> today's screen reading technology if @alt is omitted.  In the  
> absence of any
> real solution, most would agree better the devil we know than the  
> devil we
> don't.
>> or whether
>> alternatives have been considered that serve the required use cases
>> without creating this problem.
> Some have, yes.  See Robert Burns' thoughts.  In an email* now some  
> 2 weeks
> old, I suggested that if *any* method of /directly linking/ text to  
> an image
> was present then perhaps relaxing a mandatory @alt could be  
> envisioned.

It seems to me that AI54 does not include your proposal. Do you know  
why it was rejected?

> I also suggested in the same email however that if there was no text
> alternative available in any fashion, that the image be non-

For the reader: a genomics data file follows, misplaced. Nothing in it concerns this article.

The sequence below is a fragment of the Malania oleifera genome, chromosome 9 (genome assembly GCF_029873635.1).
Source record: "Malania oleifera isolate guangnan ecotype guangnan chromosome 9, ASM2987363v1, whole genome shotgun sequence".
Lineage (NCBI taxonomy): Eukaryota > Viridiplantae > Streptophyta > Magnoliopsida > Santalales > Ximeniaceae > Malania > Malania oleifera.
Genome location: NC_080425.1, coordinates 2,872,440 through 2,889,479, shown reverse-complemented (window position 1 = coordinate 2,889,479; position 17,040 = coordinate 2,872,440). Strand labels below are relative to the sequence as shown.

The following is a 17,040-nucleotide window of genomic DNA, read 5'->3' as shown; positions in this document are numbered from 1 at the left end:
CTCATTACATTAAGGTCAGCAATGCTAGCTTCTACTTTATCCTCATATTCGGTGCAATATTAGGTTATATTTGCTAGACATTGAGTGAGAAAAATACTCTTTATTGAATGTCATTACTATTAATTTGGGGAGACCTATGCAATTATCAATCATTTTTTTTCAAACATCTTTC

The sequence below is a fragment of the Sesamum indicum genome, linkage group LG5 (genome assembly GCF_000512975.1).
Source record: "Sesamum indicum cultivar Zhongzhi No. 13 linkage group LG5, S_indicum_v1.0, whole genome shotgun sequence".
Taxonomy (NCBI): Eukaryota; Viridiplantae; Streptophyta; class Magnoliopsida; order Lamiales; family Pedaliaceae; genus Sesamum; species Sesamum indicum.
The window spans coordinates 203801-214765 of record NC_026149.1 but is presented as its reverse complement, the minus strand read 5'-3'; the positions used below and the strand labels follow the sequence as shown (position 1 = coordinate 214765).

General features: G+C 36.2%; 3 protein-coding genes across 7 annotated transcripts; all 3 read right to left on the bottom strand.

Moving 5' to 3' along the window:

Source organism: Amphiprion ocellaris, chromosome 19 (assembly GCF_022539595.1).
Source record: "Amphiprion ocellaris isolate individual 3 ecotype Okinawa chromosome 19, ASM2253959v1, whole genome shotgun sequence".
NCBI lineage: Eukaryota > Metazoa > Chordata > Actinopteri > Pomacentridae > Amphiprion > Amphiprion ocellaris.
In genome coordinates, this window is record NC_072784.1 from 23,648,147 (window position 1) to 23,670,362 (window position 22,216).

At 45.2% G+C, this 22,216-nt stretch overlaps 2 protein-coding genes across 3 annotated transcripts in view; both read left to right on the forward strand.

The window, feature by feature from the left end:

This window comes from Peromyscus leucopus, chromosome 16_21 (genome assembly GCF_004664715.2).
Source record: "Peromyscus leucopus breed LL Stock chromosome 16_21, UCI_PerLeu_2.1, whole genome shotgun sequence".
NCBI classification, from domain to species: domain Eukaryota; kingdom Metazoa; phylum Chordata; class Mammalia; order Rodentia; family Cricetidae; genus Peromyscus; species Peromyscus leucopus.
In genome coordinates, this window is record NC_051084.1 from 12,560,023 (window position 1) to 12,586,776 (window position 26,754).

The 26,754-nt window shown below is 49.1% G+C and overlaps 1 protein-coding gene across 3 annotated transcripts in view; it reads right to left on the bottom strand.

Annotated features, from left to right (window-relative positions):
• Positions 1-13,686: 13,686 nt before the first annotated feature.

> conformant and
> simply not render on screen.  Harsh yes, but that is essentially  
> what would
> be given to some users through ignorance, ineptitude or by deliberate
> exclusion.  I believe I said "give them more rope..."

This seems to take the position that it is better for content not to  
be on the Web at all, than to be on the Web but not marked up for  
accessibility. This seems like an unreasonable extreme to me.

> [*]
>> Note that besides screen reader users,
>> users of text-only browsers will also see repeated text. I have
>> lifelong experience as a reader of printed text, and in this  
>> context I
>> can say with some certainty that excess repetition harms the user
>> experience.
> This is an authoring issue, just as having 7 links to "More..." is an
> authoring issue.  It is not nor should it be the goal of a markup
> specification to make value judgments of any subjective nature.

The AI54 proposal requires repetitive text and includes it in an  
example. If it is only the example that is in error then it would be  
fine to fix it. I think examples should strive to show good authoring  
practices, even as to subjective matters.


Received on Tuesday, 13 May 2008 17:56:15 UTC